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Kirsten Dunst: Yes, That Was Her Voice You Heard On “Cosmos”

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Kirsten Dunst celebrates a birthday today, but that’s not the only reason she’s trending online; the “Melancholia” actress lent her voice to a very popular television show over the weekend, and fans are buzzing about it.

Dunst and actress Marlee Matlin starred in Sunday’s episode of Cosmos, voicing animated characters based on real people. Dunst played British astronomer Cecilia Payne, who was the first to discover a chemical composition in the stars. Matlin played American astronomer Annie Jump Cannon, who developed a catalogue of the spectral characters of stars.

The hugely popular science program–hosted by astrophysicist and general badass Neil deGrasse Tyson–has tapped celebrities for their vocal talents before; Cary Elwes, Seth MacFarlane, and Patrick Stewart have all provided voices for the animated portions of the show.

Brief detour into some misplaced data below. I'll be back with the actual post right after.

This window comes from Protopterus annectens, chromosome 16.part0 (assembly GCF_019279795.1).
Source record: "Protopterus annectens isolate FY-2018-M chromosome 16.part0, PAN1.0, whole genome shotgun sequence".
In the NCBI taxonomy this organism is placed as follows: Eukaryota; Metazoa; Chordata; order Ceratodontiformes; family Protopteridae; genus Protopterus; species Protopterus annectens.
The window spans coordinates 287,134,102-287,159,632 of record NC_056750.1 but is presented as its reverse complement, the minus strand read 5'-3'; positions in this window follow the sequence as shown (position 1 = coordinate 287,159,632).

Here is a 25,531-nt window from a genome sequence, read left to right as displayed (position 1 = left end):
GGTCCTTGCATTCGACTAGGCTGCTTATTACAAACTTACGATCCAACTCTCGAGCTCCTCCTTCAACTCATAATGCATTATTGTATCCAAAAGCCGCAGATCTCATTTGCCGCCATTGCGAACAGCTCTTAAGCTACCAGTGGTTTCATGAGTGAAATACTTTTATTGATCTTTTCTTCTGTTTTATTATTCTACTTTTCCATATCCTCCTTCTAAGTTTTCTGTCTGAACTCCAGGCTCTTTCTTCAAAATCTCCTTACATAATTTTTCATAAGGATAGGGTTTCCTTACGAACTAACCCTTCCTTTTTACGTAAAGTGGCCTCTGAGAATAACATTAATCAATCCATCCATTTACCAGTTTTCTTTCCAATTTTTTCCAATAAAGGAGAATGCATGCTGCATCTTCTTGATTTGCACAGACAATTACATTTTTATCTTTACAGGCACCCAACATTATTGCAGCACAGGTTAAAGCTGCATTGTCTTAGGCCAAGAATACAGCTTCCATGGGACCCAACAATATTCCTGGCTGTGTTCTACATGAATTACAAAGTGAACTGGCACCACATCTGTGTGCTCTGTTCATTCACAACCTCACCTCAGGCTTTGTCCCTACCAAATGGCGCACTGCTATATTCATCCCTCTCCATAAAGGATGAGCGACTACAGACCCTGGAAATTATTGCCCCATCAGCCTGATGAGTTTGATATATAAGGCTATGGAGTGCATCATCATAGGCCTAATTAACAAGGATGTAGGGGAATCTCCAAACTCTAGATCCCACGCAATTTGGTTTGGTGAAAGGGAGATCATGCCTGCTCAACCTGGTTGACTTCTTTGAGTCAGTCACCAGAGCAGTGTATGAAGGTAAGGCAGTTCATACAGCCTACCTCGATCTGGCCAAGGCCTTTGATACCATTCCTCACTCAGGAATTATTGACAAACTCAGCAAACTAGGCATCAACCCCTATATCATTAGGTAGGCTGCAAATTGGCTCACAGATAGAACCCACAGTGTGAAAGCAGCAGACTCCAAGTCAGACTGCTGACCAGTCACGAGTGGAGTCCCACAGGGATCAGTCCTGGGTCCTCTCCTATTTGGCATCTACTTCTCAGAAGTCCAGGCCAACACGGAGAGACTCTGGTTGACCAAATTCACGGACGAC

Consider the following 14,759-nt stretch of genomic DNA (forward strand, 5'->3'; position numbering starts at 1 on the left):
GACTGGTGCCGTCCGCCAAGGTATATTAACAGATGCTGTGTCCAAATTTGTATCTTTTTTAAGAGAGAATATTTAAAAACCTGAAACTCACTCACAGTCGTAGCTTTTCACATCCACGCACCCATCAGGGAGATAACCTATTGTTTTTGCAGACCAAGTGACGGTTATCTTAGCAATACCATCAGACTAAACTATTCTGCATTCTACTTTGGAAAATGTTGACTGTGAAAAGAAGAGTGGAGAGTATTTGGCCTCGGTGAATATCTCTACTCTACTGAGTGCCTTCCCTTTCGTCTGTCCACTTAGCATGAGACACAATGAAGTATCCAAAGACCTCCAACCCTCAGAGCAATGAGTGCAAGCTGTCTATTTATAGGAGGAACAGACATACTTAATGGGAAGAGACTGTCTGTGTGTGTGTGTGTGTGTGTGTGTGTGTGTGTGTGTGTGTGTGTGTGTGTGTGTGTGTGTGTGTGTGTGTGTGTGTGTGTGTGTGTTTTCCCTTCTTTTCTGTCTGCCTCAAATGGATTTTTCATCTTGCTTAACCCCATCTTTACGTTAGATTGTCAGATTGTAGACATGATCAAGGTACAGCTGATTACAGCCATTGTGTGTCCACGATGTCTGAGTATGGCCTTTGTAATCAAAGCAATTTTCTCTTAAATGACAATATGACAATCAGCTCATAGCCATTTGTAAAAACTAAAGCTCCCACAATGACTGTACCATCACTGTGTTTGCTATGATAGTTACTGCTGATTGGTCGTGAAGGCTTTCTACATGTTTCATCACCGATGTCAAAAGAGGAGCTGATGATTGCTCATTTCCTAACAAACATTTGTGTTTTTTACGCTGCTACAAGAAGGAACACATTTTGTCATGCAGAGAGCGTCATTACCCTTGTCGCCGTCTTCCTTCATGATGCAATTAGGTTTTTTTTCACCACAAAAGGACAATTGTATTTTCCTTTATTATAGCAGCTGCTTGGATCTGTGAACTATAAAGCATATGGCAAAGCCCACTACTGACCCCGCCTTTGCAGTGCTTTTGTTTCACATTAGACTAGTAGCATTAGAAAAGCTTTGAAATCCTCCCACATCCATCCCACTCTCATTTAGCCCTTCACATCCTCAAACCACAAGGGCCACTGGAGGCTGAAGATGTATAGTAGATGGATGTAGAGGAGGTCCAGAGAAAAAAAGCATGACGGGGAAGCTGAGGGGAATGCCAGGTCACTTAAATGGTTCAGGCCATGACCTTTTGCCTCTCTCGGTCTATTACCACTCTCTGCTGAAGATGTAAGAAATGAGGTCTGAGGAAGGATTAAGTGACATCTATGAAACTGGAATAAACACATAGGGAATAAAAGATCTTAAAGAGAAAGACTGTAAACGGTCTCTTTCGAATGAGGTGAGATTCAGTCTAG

Dunst, who turns 32 today, will next be seen in the dramatic thriller The Two Faces Of January with Viggo Mortensen and Oscar Isaac.

Dunst found herself in a bit of controversy recently when she made comments in an interview about the “casting couch” following the Bryan Singer scandal.

“I don’t give off that vibe,” she said. “I think that you court that stuff, and to me it’s crossing a boundary that would hinder the trust in your working relationship.”

Dunst also told Harper’s Bazaar UK that she feels femininity has been undervalued over the years, and went on to talk about the role of a man and woman in a relationship. Her comments immediately went viral and backlash ensued.

“I feel like the feminine has been a little undervalued. We all have to get our own jobs and make our own money, but staying at home, nurturing, being the mother, cooking – it’s a valuable thing my mum created. And sometimes, you need your knight in shining armour. I’m sorry. You need a man to be a man and a woman to be a woman. That’s why relationships work,” she said.

Image via Wikimedia Commons

Kirsten Dunst: Yes, That Was Her Voice You Heard On “Cosmos”
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